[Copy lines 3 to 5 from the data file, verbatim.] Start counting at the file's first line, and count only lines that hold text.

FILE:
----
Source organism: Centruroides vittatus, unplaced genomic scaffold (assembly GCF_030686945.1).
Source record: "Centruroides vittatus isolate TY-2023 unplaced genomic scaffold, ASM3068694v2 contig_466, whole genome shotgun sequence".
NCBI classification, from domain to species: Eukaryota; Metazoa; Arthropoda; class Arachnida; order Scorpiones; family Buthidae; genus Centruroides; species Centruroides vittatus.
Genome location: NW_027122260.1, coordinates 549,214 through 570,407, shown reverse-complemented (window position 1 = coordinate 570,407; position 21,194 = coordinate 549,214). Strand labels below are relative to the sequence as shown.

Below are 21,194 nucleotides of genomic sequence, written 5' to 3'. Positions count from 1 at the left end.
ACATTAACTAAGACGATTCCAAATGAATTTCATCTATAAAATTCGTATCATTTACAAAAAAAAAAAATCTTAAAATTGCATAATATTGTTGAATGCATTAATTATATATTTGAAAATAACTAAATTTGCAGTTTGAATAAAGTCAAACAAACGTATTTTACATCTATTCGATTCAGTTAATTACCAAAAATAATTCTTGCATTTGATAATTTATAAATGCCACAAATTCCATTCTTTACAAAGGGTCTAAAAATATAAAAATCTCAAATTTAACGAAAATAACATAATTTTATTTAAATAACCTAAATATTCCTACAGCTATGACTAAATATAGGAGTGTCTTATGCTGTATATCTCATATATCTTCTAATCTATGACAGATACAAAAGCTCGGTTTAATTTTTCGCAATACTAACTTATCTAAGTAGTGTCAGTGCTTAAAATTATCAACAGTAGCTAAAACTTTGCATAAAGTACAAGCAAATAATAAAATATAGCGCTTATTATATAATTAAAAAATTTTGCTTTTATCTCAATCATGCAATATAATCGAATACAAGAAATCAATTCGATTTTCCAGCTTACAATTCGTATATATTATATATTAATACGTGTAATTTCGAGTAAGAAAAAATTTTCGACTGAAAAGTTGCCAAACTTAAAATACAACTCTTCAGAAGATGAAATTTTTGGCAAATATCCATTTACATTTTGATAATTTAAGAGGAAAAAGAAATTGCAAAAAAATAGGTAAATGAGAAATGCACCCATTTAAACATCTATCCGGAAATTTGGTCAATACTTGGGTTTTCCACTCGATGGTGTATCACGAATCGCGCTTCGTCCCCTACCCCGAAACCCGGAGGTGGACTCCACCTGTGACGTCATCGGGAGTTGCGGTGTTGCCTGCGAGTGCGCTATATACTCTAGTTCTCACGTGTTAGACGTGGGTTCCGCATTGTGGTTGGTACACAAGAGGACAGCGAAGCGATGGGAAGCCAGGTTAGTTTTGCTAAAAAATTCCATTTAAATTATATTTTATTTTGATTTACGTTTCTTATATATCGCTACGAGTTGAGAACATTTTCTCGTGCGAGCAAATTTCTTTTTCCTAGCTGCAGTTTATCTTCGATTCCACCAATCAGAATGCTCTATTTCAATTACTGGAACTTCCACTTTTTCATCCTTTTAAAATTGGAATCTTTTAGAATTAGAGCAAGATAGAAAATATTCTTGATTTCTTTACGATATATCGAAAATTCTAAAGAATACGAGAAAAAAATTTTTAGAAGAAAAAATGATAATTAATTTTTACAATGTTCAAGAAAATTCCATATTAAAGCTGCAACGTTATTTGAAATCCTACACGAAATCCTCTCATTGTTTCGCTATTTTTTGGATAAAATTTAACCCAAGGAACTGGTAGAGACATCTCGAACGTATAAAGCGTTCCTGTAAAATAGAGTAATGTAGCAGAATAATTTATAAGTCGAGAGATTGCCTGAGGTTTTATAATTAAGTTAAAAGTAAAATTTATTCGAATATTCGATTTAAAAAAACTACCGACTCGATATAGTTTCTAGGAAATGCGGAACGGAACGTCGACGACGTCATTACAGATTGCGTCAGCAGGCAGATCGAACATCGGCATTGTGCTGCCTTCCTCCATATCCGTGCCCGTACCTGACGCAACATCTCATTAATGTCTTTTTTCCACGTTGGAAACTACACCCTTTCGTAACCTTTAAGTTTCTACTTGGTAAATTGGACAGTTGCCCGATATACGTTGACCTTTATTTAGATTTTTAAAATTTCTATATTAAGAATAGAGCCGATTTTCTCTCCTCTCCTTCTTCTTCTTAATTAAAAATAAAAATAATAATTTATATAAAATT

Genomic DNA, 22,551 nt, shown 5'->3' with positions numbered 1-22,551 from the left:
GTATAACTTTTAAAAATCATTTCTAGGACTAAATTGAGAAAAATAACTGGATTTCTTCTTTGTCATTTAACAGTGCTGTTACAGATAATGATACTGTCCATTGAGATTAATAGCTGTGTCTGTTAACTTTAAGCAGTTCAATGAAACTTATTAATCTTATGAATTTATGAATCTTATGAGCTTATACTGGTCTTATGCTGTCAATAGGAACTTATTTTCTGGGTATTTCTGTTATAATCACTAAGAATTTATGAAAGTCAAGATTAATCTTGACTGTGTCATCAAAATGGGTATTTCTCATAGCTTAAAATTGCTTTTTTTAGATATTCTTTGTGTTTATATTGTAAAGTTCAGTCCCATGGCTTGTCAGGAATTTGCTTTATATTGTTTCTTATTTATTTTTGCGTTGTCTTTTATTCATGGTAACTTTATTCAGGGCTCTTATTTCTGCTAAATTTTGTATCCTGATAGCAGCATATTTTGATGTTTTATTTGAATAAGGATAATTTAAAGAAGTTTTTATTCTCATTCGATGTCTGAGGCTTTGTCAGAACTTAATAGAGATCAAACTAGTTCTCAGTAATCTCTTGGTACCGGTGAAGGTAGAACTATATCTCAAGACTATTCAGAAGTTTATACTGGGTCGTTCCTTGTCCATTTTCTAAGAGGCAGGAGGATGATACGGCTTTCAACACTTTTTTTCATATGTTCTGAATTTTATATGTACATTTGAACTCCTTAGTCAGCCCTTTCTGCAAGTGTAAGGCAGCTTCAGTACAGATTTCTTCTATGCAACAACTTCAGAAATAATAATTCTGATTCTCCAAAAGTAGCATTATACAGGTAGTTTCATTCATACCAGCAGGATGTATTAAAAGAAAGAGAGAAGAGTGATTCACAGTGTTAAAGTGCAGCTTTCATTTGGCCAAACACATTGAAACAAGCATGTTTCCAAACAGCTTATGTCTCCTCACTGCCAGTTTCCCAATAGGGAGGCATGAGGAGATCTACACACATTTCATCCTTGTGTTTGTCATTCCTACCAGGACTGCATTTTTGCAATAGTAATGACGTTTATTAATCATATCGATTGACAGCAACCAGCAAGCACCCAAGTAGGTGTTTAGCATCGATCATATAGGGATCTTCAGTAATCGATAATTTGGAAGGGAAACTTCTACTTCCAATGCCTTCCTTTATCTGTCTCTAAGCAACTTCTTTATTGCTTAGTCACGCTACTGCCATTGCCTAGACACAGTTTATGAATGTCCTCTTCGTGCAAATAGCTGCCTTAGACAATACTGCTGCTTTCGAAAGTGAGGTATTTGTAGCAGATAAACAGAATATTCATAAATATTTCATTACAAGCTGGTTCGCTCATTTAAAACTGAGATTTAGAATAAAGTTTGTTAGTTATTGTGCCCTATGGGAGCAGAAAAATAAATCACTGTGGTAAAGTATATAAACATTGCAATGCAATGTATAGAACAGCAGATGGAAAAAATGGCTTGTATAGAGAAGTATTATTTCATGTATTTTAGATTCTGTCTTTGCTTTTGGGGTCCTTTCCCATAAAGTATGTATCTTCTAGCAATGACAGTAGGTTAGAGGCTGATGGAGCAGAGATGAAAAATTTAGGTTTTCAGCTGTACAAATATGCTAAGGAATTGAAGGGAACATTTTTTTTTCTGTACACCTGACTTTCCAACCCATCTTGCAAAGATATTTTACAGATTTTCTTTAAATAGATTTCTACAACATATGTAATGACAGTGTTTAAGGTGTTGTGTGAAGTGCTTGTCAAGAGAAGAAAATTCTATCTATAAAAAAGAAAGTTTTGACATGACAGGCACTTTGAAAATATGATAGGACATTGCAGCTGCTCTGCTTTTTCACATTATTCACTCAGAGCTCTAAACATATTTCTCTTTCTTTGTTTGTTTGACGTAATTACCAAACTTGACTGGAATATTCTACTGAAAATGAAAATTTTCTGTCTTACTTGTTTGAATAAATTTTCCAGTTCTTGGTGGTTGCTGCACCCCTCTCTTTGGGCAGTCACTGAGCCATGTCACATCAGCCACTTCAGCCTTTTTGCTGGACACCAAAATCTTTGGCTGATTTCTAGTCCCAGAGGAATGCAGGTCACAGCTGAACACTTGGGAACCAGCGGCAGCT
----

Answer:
NCBI classification, from domain to species: Eukaryota; Metazoa; Arthropoda; class Arachnida; order Scorpiones; family Buthidae; genus Centruroides; species Centruroides vittatus.
Genome location: NW_027122260.1, coordinates 549,214 through 570,407, shown reverse-complemented (window position 1 = coordinate 570,407; position 21,194 = coordinate 549,214). Strand labels below are relative to the sequence as shown.

Below are 21,194 nucleotides of genomic sequence, written 5' to 3'. Positions count from 1 at the left end.